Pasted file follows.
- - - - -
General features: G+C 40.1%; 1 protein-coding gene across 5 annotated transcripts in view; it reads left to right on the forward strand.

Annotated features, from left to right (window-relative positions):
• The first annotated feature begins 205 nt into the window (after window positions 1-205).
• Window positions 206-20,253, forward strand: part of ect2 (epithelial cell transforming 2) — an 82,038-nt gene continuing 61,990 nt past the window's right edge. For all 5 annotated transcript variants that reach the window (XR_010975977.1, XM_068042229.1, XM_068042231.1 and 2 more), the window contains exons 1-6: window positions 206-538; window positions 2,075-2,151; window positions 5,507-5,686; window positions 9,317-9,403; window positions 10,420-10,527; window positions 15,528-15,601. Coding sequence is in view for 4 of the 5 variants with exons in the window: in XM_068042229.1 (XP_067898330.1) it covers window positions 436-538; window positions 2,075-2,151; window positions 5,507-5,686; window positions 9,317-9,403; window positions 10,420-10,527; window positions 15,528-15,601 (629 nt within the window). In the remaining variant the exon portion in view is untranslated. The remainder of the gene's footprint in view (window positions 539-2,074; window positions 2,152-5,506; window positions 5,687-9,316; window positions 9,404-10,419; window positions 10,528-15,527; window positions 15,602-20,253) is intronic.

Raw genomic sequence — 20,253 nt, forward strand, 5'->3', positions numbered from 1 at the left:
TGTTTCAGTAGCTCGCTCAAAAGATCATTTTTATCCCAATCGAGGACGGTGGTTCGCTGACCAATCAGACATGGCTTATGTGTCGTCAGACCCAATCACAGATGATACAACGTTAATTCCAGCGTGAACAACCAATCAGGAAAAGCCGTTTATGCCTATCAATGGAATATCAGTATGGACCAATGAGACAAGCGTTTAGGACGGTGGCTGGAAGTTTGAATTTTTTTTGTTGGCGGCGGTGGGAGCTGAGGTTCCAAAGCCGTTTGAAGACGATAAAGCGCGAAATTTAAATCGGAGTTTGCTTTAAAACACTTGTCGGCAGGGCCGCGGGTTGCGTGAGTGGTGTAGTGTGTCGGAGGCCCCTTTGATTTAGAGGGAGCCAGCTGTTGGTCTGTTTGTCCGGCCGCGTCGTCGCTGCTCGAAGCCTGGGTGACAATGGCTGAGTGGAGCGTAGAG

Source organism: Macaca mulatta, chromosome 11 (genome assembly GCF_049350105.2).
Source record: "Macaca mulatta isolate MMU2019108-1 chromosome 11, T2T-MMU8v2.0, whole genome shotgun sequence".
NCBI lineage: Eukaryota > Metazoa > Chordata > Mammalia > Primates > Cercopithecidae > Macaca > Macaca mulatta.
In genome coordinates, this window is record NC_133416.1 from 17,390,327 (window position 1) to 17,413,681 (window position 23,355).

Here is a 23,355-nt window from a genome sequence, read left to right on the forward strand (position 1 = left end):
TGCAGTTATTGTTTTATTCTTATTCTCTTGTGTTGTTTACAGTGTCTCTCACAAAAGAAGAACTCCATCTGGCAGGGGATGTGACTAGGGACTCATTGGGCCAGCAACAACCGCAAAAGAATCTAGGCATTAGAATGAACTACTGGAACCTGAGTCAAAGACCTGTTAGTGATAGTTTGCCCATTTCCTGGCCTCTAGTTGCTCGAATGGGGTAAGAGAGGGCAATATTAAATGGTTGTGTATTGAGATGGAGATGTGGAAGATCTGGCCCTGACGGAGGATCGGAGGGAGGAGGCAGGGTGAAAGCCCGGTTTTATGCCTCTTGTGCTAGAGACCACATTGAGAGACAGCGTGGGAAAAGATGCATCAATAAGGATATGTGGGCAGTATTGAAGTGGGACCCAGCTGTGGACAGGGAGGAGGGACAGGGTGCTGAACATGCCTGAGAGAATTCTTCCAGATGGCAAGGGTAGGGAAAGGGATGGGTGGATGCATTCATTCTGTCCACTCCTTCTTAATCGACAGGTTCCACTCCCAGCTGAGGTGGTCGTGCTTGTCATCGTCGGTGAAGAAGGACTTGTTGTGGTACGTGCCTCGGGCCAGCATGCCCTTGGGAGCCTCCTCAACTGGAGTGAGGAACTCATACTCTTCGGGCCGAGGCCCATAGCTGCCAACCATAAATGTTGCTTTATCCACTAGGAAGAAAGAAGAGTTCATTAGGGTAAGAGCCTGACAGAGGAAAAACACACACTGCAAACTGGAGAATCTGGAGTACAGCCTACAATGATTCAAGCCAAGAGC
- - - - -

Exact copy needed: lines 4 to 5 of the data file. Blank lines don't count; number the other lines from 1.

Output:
• Window positions 206-20,253, forward strand: part of ect2 (epithelial cell transforming 2) — an 82,038-nt gene continuing 61,990 nt past the window's right edge. For all 5 annotated transcript variants that reach the window (XR_010975977.1, XM_068042229.1, XM_068042231.1 and 2 more), the window contains exons 1-6: window positions 206-538; window positions 2,075-2,151; window positions 5,507-5,686; window positions 9,317-9,403; window positions 10,420-10,527; window positions 15,528-15,601. Coding sequence is in view for 4 of the 5 variants with exons in the window: in XM_068042229.1 (XP_067898330.1) it covers window positions 436-538; window positions 2,075-2,151; window positions 5,507-5,686; window positions 9,317-9,403; window positions 10,420-10,527; window positions 15,528-15,601 (629 nt within the window). In the remaining variant the exon portion in view is untranslated. The remainder of the gene's footprint in view (window positions 539-2,074; window positions 2,152-5,506; window positions 5,687-9,316; window positions 9,404-10,419; window positions 10,528-15,527; window positions 15,602-20,253) is intronic.

Raw genomic sequence — 20,253 nt, forward strand, 5'->3', positions numbered from 1 at the left: